BOOKS THEY READ: Peter Kagayi - Teacher

Saturday April 28 2012

I appreciate fiction which is has fabricated stories;

 

By Beatrice Lamwaka

Alawyer and poet, the reader is attached to the Lantern Meet of Poets. He is also a teacher of Literature at Nabisunsa Girls School. Beatrice Lamwaka sounded him out.
Why do you like fiction?

I appreciate fiction which is has fabricated stories; tells of man’s futile attempt to reconcile harmony and chaos in him, and understanding when in life doing evil can bring him good, and when doing good can bring nothing short of evil, all this balanced in his pursuit of happiness. Now that would be good fiction.

If you were a character, which writer would you like to write your life story?
If in my life I did nothing but wrong and I wanted the world to understand what I did and, even empathise and eventually, forgive me and have my character canonised, Shakespeare would be the man. If I wanted a story about my early school life Barbra Kimenye would do it best. But, if I wanted a story about my life, with of everyday’s life’s inspirations and emotional strife and the power of a simple life, Leo Tolstoy, because he would make my life venerable.

Which character do you relate with?
There is no character I have met who I can relate with to the level of individualism; however there are those whose own relations with other characters has also influenced how I began to interact with my own world and its subject matter. Nicholas Salmanovich Rubashov from Arthur Koestler’s Darkness at Noon taught me the value of thought even at most life-threatening torture the body can endure; then there are two lawyer-characters who greatly influenced my decision to become one of them; Atticus Finch from To Kill a Mocking Bird by Harper Lee, honourable, principled, admirable and what a battle he fought! Then there is his exact shadow the crafty Thomas Cromwell from Robert Bolt’s infectious play A Man for all Seasons, pragmatic, and motivated more by an evil nature, he brings the state sanity when he brings Sir Thomas More’s life to an end. Both were good lawyers, and both understood their cause: to change the times. And change they did. I learnt that what makes a good lawyer is not his knowledge of the law but his character. No one teaches you that.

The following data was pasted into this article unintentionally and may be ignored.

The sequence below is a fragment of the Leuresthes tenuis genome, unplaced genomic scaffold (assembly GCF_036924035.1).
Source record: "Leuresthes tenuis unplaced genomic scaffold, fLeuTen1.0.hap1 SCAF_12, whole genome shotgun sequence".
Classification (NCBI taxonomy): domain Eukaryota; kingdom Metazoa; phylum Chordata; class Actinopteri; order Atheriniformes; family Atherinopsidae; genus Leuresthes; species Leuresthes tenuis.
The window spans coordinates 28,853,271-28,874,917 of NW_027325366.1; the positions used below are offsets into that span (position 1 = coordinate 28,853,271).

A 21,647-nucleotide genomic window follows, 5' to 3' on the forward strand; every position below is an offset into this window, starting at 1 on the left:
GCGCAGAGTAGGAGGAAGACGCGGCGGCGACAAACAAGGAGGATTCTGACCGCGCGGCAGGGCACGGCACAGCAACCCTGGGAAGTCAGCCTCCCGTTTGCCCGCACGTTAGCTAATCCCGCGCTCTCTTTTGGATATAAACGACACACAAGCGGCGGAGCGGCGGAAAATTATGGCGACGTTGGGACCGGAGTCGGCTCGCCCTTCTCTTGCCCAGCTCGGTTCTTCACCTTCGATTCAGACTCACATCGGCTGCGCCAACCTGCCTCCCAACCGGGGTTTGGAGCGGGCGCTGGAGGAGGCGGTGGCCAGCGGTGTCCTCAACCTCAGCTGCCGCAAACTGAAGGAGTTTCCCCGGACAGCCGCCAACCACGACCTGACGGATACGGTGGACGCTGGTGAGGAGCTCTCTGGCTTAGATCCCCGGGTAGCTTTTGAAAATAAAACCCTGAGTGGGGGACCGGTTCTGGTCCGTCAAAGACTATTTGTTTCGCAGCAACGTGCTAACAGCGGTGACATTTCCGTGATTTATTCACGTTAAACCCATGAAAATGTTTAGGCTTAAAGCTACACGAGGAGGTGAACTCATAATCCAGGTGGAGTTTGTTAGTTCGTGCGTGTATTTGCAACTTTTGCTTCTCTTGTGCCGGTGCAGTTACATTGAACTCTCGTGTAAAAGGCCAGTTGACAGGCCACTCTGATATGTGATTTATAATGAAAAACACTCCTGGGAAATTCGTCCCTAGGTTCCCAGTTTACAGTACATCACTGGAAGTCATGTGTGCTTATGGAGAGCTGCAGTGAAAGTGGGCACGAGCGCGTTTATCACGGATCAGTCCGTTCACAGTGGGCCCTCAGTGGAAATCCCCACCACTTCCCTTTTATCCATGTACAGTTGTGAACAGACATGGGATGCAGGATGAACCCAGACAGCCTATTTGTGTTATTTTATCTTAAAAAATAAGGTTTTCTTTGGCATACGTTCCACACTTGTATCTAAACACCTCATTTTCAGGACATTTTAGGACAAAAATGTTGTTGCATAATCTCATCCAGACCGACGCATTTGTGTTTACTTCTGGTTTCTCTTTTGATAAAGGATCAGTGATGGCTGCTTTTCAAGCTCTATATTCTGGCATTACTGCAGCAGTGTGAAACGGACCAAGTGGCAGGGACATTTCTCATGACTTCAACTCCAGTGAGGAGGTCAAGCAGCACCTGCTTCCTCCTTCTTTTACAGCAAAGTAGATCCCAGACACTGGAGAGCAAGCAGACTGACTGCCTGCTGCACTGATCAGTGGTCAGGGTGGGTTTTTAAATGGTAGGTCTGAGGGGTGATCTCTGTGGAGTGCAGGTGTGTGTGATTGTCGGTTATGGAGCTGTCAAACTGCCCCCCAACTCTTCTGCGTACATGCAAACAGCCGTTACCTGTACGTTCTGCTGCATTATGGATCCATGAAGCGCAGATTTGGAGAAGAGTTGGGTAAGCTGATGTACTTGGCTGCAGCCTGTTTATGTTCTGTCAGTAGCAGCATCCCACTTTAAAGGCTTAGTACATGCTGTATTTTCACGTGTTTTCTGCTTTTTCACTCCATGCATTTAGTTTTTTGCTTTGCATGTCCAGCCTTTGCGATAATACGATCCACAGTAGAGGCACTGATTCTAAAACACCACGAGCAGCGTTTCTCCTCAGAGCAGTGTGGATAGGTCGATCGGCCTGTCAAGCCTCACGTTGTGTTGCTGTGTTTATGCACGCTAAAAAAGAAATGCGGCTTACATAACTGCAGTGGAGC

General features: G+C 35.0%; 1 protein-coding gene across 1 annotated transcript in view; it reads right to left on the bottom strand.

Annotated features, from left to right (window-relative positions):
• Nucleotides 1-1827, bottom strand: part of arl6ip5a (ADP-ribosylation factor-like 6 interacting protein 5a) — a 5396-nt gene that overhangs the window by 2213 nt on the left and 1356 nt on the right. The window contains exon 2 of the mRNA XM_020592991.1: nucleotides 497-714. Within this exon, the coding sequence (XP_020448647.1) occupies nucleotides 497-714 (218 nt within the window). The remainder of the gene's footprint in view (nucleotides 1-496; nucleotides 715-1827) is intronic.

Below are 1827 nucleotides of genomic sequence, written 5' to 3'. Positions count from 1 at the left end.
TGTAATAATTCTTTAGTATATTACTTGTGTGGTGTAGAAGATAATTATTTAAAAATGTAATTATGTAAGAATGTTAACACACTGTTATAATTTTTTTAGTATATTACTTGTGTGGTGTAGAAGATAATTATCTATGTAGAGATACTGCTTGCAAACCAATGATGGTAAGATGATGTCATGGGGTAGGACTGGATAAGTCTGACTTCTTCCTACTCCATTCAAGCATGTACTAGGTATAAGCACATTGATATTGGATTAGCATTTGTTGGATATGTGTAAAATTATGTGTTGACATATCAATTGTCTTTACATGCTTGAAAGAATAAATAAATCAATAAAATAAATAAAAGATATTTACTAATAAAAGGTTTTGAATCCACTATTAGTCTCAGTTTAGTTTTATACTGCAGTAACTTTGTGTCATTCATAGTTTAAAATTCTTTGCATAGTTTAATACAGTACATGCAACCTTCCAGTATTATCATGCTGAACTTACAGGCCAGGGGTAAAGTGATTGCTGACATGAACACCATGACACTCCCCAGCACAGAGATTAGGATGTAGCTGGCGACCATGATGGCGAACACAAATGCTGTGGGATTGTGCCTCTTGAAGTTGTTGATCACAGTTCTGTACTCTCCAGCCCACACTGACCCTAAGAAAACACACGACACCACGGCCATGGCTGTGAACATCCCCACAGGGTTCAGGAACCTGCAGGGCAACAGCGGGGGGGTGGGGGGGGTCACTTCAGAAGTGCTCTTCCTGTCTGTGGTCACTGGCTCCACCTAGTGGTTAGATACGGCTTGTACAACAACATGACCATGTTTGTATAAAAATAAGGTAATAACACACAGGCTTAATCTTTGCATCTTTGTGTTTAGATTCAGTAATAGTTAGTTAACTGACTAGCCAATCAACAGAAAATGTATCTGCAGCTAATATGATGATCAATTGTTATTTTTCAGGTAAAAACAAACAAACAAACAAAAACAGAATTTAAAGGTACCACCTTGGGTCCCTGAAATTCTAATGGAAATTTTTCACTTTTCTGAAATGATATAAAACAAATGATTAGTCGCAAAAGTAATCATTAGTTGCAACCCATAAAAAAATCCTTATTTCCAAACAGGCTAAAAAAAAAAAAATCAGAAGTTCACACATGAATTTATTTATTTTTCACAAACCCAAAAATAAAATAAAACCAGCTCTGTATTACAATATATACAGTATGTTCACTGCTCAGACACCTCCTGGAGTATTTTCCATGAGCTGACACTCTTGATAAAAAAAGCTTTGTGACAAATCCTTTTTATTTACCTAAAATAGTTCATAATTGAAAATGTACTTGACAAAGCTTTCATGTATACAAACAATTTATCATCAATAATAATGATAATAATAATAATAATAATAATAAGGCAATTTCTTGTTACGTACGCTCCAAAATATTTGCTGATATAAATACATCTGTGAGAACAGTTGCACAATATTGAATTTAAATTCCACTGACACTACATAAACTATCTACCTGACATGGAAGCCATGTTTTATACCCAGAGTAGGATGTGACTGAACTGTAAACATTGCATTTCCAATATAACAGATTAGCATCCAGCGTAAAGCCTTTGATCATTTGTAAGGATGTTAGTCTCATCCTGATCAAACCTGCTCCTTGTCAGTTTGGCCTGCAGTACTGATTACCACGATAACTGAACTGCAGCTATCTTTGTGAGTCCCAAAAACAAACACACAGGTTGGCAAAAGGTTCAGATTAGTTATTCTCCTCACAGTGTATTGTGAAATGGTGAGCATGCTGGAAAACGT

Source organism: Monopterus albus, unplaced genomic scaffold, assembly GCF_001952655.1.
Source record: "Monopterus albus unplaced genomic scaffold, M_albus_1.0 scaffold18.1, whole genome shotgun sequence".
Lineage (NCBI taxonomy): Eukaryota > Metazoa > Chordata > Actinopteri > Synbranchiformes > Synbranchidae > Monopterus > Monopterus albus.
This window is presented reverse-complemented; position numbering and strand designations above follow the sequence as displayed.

Which books do you wish you had written?
Animal Farm by George Orwell; no matter how much you wrote, said, or even dreamt about the betrayal of human effort in a political effort, you would never do it better than George Orwell. I would have added one animal-character though; a monkey.

Which book stole your heart away?
The Concubine by Elechi Amadi; the ending is so cruel that at the point of Ekwe’s death I literary roll on the ground with Ihouma’s grief in equal measure. Every time I think of the last line of that novel, my heart races to the village of Omokachi into coffin there with Ekwueme, and oft I must pause till it comes back to me.

Which books have influenced your life?
The Bible, with no doubt; it is the foundation of all wisdom. It not only affords you the self-confidence but also the conscientiousness, humility to accept when you are in the wrong and most importantly compassion for life, and death. And, Confessions of a Sinner by St. Augustine of Hippo. The philosopher share his life’s struggles and poses many questions which challenge the frailty of human emotion at all stages of life, from infancy to old age.

Which is the most memorable book you have read?
There many, but Love in the Time of Cholera by Gabriel García Márquez touches my heart with optimism that love will change the world. Our lives, one often feels, are not what we deserve. There are in many ways inadequate. But books make up for our temporary losses and teach us what life is and bring perfection of the happiness of triumph closer to us. Fermina Daza and Florentino Ariza show us that with faith, hope and patience one can achieve love regardless of the age.

Which books are you reading?
The Age of Reason by Jean-Paul Sartre; it’s about a moment in the life of a teacher who tries to secure an abortion for his lover and walks through Paris looking for the money. Sophocles’ Antigone is up next after that. I’m also reading a lot of Ugandan contemporary poetry and considering compiling a personal anthology.

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